Portrait of Chief Two Guns White Calf

Portrait of Chief Two Guns White Calf
Collection Number: 
Current Location: 
Storage Room 303
Lower Level/Vault
Object Description
Artist Dates: 
1884 -1982
Artist Nationality: 
Object Type: 
This is a sepia toned print of Chief Two Guns White Calf.
 - Glass
25 inches
1 inch
31 inches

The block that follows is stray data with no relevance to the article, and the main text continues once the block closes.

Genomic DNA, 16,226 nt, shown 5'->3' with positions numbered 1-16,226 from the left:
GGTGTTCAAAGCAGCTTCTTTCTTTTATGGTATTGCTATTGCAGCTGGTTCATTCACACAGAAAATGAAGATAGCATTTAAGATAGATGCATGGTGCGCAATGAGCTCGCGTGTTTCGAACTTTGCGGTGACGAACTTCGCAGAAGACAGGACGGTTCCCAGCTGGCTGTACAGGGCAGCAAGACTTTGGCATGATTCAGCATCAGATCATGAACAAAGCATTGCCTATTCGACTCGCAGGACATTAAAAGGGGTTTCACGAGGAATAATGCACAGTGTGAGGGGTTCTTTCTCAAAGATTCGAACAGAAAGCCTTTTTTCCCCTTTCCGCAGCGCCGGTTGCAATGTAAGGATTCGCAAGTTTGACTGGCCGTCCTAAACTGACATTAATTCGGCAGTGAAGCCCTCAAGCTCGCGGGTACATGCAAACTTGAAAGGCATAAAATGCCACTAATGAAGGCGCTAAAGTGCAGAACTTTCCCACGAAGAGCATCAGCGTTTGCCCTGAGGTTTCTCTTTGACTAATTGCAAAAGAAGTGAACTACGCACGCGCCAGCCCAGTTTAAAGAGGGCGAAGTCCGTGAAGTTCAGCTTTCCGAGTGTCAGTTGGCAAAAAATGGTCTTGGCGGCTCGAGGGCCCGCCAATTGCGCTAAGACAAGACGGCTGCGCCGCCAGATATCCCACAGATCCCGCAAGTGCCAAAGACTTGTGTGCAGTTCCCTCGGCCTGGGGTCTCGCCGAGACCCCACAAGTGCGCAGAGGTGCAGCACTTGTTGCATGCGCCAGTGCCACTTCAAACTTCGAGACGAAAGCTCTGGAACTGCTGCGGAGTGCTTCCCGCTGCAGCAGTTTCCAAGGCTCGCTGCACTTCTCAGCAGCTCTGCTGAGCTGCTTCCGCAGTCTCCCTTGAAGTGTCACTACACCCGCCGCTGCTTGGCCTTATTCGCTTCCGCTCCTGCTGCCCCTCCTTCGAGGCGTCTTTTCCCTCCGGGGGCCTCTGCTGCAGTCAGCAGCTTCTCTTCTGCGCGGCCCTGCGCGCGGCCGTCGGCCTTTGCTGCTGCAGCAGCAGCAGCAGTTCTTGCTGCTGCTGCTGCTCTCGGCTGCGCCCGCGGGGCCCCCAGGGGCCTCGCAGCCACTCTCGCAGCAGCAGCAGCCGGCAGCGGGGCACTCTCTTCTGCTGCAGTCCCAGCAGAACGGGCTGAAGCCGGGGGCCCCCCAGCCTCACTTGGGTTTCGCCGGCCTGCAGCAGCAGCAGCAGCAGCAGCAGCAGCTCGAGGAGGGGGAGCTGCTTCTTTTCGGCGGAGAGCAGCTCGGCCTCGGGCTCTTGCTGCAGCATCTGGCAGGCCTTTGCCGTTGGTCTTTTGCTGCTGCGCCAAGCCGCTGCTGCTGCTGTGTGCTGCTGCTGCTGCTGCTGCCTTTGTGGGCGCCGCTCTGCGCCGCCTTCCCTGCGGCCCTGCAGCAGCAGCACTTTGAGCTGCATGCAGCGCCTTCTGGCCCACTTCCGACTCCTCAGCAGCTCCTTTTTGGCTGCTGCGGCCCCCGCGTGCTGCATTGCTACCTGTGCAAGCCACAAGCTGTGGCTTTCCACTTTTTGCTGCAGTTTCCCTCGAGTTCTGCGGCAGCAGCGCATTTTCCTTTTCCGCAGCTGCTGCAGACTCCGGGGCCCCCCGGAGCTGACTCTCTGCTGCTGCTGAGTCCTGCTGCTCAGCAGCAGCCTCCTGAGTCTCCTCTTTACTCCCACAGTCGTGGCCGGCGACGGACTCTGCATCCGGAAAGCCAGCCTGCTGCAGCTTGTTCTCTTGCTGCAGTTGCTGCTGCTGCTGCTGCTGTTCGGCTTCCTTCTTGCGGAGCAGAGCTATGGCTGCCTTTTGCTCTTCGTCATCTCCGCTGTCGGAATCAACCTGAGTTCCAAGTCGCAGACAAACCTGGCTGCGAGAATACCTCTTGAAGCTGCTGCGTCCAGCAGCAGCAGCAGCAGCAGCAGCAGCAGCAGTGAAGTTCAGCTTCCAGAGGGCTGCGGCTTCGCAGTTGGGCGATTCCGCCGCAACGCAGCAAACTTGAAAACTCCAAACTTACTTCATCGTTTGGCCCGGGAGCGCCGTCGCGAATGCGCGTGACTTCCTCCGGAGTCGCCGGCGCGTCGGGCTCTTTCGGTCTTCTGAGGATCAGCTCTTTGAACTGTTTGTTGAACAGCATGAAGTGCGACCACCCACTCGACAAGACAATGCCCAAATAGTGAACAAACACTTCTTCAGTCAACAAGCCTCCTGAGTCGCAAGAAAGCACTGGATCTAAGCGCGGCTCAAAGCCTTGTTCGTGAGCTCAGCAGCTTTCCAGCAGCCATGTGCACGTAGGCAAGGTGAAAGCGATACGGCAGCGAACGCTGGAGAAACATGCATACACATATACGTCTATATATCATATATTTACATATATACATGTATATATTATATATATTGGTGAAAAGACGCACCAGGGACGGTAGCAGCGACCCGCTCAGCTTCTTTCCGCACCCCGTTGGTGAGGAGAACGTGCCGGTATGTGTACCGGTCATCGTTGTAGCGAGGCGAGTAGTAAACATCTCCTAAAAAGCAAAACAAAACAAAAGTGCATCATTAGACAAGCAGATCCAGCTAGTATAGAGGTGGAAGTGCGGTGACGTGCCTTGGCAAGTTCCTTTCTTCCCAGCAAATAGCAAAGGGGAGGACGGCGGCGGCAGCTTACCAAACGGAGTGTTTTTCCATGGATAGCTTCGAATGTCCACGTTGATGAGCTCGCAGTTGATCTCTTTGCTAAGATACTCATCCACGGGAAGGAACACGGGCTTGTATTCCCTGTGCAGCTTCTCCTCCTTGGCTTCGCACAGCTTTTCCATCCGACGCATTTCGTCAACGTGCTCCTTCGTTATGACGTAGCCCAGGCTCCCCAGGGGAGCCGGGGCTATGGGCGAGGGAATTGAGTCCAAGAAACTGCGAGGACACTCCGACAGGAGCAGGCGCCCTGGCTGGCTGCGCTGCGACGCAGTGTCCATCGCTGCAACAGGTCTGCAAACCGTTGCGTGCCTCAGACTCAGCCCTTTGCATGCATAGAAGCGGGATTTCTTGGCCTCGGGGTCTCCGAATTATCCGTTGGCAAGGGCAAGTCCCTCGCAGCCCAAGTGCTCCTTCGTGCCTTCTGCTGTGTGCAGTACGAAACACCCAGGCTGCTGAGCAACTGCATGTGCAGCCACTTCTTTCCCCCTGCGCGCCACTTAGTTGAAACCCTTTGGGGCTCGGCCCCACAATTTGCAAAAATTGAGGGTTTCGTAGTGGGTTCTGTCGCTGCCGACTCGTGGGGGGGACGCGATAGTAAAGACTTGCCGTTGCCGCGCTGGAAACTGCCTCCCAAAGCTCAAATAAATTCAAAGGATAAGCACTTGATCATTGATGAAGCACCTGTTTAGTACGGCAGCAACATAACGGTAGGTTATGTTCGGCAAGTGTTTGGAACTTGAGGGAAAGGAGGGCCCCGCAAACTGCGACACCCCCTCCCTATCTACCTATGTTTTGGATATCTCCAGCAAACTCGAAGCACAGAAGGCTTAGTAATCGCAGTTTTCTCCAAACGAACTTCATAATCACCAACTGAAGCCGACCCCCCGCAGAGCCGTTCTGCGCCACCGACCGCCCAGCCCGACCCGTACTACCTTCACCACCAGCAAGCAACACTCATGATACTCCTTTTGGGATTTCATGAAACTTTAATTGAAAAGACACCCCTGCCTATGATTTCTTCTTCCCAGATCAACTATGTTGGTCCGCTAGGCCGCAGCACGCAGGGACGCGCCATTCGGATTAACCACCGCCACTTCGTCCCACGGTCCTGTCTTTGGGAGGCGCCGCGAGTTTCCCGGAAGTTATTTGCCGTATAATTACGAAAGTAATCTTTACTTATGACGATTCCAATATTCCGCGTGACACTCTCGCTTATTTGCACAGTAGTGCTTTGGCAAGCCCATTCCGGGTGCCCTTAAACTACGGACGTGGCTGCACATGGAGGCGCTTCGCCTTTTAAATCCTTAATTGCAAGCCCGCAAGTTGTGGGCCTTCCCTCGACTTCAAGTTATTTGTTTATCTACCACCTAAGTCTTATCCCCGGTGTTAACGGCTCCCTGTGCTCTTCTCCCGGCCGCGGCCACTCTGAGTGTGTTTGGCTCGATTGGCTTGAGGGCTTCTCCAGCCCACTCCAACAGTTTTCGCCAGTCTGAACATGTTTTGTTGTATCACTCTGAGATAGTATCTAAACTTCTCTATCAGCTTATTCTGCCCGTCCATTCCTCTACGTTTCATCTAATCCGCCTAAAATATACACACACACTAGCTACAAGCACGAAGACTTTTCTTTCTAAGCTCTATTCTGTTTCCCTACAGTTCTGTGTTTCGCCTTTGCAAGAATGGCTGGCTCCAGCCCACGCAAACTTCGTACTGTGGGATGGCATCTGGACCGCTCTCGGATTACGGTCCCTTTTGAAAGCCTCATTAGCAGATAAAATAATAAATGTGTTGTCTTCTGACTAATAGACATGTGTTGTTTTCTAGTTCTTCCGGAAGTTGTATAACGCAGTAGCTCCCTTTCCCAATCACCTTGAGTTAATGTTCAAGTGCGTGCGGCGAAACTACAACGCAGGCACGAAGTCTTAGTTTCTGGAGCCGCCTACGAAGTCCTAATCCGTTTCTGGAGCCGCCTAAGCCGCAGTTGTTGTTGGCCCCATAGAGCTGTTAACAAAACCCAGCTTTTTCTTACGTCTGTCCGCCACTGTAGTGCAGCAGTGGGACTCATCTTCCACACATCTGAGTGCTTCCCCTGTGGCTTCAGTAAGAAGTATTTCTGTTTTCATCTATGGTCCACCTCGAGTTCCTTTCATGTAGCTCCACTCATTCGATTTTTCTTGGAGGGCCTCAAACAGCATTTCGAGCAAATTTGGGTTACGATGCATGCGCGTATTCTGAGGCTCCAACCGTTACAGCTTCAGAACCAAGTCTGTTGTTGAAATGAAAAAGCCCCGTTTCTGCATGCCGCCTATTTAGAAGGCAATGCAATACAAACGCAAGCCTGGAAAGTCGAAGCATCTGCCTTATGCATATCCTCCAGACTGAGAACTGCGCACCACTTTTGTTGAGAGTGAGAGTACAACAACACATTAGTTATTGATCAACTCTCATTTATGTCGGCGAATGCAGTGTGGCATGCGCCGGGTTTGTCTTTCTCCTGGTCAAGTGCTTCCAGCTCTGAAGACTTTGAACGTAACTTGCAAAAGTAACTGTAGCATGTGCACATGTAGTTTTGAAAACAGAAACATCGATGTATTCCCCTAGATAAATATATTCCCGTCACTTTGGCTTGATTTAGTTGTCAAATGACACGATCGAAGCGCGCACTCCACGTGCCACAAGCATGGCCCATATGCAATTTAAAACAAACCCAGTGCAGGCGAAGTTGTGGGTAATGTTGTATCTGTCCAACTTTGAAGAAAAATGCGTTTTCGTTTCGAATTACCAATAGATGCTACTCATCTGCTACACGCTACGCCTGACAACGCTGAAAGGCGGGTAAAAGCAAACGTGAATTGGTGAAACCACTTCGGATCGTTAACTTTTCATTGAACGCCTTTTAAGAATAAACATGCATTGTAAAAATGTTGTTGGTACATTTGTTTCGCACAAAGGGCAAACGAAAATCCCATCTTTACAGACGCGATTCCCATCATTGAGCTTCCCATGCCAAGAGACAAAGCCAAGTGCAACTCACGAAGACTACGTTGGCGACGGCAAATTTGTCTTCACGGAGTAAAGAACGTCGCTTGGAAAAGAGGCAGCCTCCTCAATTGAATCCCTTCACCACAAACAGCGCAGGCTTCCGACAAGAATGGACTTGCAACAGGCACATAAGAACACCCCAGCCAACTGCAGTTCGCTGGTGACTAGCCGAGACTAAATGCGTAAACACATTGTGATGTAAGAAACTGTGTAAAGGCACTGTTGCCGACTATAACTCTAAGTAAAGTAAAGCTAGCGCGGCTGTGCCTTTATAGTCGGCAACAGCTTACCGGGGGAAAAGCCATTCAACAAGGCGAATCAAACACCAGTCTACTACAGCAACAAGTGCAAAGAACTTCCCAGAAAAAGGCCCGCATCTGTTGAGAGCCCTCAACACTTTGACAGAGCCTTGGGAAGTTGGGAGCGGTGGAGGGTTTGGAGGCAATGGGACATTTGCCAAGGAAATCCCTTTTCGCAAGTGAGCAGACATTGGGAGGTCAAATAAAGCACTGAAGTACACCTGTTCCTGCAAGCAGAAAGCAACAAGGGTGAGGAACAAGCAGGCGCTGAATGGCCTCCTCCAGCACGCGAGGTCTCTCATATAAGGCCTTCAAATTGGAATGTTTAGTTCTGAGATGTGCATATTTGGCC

Two Guns, the last Chief of the Pikuni Blackfoot Indians, was also known as John Two Guns and John White Calf. A widely held belief, by some historians, is that Chief Two Guns was the main model for the Indian Nickel. The Chief headed a secret group known as the “Mad Dog Society” whose purpose was to protect and sustain the Blackfoot Heritage. Chief Two Guns was very outspoken about US policies and the mistreatment of Native Americans. The Government, at the time, feared that Chief Two Guns might incite the Blackfoot warriors to a confrontation in order regain their lands, thus painting the Chief in a not so favorable light. The story was spread by US Officials that his image was not on the coin, attributing the likeness to a composite of three Native Americans: Two Moons, Big Tree and Iron Trail. Chief Two Guns was a publicity representative for the Northern Pacific Railroad and a local fixture for the tourists at Glacier National Park. He was a great statesman working for the Native American rights with Presidents and other key figures. In this full-length portrait Chief Two Guns is positioned facing the right looking onward in silent dignity. His deer skinned garment is adorned with beaded stitched symbolism and accentuated by beaded necklaces. A feather, the recognized symbol of bravery, is affixed to his hair. Many of the adornments worn by Two Guns signifies his bravery. He stoically crosses his arms, allowing a pelt to drape from this embrace.

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